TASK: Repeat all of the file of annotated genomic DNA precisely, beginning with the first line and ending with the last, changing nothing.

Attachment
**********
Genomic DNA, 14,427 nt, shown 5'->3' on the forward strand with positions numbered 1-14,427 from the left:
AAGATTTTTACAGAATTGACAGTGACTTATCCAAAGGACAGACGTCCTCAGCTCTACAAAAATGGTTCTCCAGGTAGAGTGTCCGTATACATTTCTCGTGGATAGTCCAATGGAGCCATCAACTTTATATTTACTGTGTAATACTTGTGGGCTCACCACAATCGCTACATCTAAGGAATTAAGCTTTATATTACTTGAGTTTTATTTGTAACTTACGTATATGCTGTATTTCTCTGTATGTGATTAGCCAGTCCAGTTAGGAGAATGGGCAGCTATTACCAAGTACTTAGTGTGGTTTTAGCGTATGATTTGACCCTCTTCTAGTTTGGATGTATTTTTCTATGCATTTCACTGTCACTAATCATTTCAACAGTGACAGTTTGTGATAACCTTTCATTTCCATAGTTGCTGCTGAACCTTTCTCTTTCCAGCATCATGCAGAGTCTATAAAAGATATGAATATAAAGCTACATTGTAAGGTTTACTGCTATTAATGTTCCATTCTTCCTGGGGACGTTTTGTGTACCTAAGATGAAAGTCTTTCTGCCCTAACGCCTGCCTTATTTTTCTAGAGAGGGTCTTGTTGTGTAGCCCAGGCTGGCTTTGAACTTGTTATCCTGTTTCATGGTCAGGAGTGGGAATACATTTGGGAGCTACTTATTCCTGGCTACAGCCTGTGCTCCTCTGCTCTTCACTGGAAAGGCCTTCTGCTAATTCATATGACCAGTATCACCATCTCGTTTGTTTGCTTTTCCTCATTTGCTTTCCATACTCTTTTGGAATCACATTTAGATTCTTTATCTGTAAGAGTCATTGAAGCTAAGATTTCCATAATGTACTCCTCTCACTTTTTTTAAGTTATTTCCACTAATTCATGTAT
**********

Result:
Genomic DNA, 14,427 nt, shown 5'->3' on the forward strand with positions numbered 1-14,427 from the left:
AAGATTTTTACAGAATTGACAGTGACTTATCCAAAGGACAGACGTCCTCAGCTCTACAAAAATGGTTCTCCAGGTAGAGTGTCCGTATACATTTCTCGTGGATAGTCCAATGGAGCCATCAACTTTATATTTACTGTGTAATACTTGTGGGCTCACCACAATCGCTACATCTAAGGAATTAAGCTTTATATTACTTGAGTTTTATTTGTAACTTACGTATATGCTGTATTTCTCTGTATGTGATTAGCCAGTCCAGTTAGGAGAATGGGCAGCTATTACCAAGTACTTAGTGTGGTTTTAGCGTATGATTTGACCCTCTTCTAGTTTGGATGTATTTTTCTATGCATTTCACTGTCACTAATCATTTCAACAGTGACAGTTTGTGATAACCTTTCATTTCCATAGTTGCTGCTGAACCTTTCTCTTTCCAGCATCATGCAGAGTCTATAAAAGATATGAATATAAAGCTACATTGTAAGGTTTACTGCTATTAATGTTCCATTCTTCCTGGGGACGTTTTGTGTACCTAAGATGAAAGTCTTTCTGCCCTAACGCCTGCCTTATTTTTCTAGAGAGGGTCTTGTTGTGTAGCCCAGGCTGGCTTTGAACTTGTTATCCTGTTTCATGGTCAGGAGTGGGAATACATTTGGGAGCTACTTATTCCTGGCTACAGCCTGTGCTCCTCTGCTCTTCACTGGAAAGGCCTTCTGCTAATTCATATGACCAGTATCACCATCTCGTTTGTTTGCTTTTCCTCATTTGCTTTCCATACTCTTTTGGAATCACATTTAGATTCTTTATCTGTAAGAGTCATTGAAGCTAAGATTTCCATAATGTACTCCTCTCACTTTTTTTAAGTTATTTCCACTAATTCATGTAT